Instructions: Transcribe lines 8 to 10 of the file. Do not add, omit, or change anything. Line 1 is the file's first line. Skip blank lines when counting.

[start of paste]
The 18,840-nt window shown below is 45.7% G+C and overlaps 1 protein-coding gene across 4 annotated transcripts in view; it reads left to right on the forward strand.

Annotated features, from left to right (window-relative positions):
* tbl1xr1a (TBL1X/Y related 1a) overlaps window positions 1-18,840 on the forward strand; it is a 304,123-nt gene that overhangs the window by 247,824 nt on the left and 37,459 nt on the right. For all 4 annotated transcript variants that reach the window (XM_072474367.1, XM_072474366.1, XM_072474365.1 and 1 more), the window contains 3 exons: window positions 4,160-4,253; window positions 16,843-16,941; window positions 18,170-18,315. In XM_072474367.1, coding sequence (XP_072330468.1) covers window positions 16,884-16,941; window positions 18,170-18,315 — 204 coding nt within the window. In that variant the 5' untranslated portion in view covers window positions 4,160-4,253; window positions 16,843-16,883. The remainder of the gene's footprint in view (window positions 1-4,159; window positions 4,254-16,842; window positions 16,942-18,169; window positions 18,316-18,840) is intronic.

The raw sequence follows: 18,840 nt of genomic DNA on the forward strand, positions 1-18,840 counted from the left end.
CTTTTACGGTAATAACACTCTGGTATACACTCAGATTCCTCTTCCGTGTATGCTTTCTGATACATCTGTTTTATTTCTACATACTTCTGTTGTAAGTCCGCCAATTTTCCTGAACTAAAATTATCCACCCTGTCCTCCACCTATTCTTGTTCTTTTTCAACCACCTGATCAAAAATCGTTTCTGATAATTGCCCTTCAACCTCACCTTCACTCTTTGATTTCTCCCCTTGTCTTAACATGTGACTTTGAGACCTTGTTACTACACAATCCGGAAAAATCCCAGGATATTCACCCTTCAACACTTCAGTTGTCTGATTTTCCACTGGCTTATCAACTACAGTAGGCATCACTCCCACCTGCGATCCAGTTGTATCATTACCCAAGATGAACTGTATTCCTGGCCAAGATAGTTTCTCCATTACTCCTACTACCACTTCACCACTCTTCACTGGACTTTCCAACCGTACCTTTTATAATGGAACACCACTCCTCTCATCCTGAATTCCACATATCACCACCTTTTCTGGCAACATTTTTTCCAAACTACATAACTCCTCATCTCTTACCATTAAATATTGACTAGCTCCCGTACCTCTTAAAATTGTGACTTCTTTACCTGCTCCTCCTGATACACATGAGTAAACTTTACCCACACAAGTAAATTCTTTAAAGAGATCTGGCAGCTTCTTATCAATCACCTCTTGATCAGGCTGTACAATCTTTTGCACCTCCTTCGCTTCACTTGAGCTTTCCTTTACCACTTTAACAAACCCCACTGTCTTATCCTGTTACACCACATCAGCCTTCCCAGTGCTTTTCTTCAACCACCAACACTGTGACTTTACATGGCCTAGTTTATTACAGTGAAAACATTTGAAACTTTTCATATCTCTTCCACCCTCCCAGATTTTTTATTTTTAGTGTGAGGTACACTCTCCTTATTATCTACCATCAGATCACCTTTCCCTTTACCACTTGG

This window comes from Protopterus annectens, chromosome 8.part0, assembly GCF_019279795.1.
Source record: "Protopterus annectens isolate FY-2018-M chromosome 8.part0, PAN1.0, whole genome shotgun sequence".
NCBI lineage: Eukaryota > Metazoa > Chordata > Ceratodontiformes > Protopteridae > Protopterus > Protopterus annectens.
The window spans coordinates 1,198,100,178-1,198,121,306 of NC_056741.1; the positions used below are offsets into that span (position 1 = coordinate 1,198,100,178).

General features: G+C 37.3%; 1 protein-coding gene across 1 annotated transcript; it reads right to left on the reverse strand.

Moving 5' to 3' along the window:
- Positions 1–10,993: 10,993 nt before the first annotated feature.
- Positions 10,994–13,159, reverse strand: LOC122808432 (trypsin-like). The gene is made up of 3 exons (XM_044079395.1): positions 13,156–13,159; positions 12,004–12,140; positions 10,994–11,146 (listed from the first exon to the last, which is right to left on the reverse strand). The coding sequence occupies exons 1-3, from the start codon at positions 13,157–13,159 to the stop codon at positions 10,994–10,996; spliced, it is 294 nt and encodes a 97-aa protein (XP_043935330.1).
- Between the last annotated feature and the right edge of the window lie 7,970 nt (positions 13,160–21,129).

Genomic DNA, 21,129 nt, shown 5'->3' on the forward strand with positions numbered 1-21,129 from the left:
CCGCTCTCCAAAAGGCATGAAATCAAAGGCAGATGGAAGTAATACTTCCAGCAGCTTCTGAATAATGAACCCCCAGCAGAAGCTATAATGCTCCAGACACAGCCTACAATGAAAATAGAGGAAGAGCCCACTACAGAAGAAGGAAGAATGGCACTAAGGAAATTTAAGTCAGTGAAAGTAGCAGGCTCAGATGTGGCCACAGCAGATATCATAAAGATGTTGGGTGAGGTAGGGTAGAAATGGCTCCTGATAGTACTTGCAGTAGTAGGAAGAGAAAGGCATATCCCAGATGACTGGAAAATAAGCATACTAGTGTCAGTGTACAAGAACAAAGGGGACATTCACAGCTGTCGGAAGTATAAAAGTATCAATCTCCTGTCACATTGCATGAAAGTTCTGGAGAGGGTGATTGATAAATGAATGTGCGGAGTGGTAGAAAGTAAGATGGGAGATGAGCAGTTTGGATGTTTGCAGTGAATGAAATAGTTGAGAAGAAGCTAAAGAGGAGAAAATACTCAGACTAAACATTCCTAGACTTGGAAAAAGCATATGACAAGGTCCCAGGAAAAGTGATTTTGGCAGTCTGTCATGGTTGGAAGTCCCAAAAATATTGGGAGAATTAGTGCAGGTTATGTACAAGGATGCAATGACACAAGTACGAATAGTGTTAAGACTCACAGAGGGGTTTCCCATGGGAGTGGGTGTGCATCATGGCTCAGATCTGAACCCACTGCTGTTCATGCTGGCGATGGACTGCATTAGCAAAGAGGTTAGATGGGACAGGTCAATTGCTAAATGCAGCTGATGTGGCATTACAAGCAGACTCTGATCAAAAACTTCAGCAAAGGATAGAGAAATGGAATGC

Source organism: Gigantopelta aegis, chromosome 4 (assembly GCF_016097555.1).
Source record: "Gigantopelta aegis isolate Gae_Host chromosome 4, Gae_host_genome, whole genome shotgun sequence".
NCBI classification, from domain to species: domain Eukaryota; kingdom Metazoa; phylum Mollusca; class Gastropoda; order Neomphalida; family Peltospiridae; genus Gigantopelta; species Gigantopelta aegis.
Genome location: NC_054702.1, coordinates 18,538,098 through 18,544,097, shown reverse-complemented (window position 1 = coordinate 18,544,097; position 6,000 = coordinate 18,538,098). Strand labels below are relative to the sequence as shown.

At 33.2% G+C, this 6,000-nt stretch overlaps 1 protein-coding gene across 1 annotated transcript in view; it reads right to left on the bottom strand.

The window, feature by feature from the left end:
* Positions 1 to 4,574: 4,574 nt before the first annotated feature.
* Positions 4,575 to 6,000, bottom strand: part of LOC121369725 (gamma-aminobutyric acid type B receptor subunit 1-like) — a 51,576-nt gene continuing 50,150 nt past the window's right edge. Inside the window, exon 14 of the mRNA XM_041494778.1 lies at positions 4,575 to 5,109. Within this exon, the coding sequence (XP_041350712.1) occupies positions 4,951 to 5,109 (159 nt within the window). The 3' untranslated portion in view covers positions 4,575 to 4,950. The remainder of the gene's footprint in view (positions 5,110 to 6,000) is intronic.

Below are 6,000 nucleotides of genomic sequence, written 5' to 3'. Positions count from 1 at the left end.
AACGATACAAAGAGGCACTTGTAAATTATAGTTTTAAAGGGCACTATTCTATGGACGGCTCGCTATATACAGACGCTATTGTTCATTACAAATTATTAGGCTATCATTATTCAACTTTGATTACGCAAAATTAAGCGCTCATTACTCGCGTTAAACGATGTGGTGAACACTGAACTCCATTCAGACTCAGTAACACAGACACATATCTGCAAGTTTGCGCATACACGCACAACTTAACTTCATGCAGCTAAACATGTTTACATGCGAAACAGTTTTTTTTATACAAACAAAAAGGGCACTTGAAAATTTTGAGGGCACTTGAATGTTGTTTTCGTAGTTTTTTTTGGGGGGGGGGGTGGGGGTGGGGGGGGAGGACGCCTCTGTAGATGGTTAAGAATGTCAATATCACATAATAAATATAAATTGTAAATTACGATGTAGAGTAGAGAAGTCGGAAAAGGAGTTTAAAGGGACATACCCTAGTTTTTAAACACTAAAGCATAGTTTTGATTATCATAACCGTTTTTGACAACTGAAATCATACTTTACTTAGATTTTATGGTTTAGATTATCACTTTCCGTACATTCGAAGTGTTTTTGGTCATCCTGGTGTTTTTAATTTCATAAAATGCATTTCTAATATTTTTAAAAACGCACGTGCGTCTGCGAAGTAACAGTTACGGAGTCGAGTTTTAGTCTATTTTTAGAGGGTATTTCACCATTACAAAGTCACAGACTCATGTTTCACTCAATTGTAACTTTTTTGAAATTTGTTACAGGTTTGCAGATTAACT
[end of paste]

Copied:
NCBI lineage: Eukaryota > Metazoa > Chordata > Ceratodontiformes > Protopteridae > Protopterus > Protopterus annectens.
The window spans coordinates 1,198,100,178-1,198,121,306 of NC_056741.1; the positions used below are offsets into that span (position 1 = coordinate 1,198,100,178).

General features: G+C 37.3%; 1 protein-coding gene across 1 annotated transcript; it reads right to left on the reverse strand.